Charities need more food, gifts for needy families

November 22, 1992|By Anne Haddad | Anne Haddad,Staff Writer

More people than ever are asking for help to put a Thanksgiving dinner on the family table, and most of them are being turned down.

The most encouraging news one local agency has is that it at least guarantees help at Christmas for all 771 families who have asked so far.

Also, it isn't too late for people to donate money for food, although it will be too late by Tuesday.

Anyone who may wish to donate $25 toward gift certificates for the families who were turned down should call Human Services Programs Inc. tomorrow at 857-2999.

Neighbors in Need is an annual clearinghouse for holiday drives every fall and winter in Carroll County. It is coordinated by Human Services Programs in Westminster, a private, non-profit agency that helps low-income people.

Of the 771 Carroll families who have asked for some kind of holiday-related help this year, 595 included a request for a Thanksgiving basket of food, said Lynda Gainor, deputy director of the agency.

But donors came forward for only 172 families, she said. Another 50 people (15 to 20 families) will receive certificates for a buffet Thursday at the Sizzler Restaurant in Westminster, donated by the owners.

A surprise, last-minute donation Friday from the students of Westminster High School will feed another 25 families, said Mindy Orr, adviser to the National Honor Society chapter at the school.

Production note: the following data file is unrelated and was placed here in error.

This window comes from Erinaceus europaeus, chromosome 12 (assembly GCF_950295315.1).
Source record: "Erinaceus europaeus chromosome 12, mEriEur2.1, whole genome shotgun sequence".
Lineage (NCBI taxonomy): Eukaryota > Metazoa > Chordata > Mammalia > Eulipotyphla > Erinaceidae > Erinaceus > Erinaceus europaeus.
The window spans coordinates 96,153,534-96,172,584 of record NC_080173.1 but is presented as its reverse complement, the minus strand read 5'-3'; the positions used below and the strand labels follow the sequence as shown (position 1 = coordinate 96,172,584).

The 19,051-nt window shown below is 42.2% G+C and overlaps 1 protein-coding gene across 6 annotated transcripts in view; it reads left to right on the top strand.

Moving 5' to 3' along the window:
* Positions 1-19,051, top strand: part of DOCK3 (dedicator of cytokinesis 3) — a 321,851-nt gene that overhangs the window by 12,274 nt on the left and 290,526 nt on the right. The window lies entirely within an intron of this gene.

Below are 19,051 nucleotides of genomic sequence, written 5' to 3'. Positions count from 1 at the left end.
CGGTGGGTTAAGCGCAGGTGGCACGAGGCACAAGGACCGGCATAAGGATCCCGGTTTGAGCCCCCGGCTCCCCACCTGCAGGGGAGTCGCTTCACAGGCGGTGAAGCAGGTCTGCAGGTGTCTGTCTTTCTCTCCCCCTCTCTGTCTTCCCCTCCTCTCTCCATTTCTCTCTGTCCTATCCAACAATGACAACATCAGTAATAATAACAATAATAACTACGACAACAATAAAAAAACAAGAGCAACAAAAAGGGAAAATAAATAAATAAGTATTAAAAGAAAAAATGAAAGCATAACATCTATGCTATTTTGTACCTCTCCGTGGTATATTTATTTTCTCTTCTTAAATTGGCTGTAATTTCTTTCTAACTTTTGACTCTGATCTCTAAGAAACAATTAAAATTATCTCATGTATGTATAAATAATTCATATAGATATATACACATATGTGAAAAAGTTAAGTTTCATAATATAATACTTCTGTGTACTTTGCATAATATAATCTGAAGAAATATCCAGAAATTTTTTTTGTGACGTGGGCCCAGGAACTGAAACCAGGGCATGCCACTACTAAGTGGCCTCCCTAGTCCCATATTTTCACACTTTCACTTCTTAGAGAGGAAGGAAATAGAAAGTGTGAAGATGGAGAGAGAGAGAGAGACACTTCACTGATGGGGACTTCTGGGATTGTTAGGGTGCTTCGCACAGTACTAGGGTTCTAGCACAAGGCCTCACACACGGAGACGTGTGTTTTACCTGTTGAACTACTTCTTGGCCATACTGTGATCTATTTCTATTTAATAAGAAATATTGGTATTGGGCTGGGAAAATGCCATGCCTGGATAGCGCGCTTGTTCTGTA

The Honor Society members, led by seniors Jennifer Binford and Joy Bullock, raised about $1,300 by collecting loose change from classmates. They will donate $600 for Thanksgiving and the rest for Christmas.

Because of food basket programs run by the Mount Airy Jaycees and St. Michael's Church, the southwest part of the county is taking care of its own this year, Mrs. Gainor said.

"Everyone in Mount Airy who needs help is getting it," she said. "Elsewhere, it's not so nice." She said Neighbors in Need focuses more on Christmas by receiving donations of new toys, clothes and other gifts, as well as food baskets, then distributing them to families.

"We almost guarantee that if you need help, we can help you then," she said. "If they need help for Thanksgiving, I don't know what to tell them to do."

Anyone wishing to donate toward Christmas may drop off food and gifts between 8 a.m. and 9 p.m. at the National Guard Armory on Hahn Road in Westminster on Tuesday, or call Human Services to arrange another time.

Last year, Neighbors in Need helped a total 965 families. Although the requests so far have not reached that number, Mrs. Gainor expects them to surpass it by the time baskets and gifts are given away Dec. 22.

"We're getting a lot of requests from people who've never asked for help before," she said.

So far, 250 of the families who have asked for help are new names that haven't used the program before, Mrs. Gainor said.

Volunteers will be sorting the donations in a vacant store space donated by Cranberry Mall. Neighbors in Need also will maintain an information table at the mall, near the Santa display in the center court.

Other families or individuals who want to sign up for help should go through any social service agency they might already be using and ask for a referral to Neighbors in Need.

Families also can be referred by their local school if they ask a teacher or counselor. Those who are not connected with any agency or school should contact Mrs. Gainor directly.

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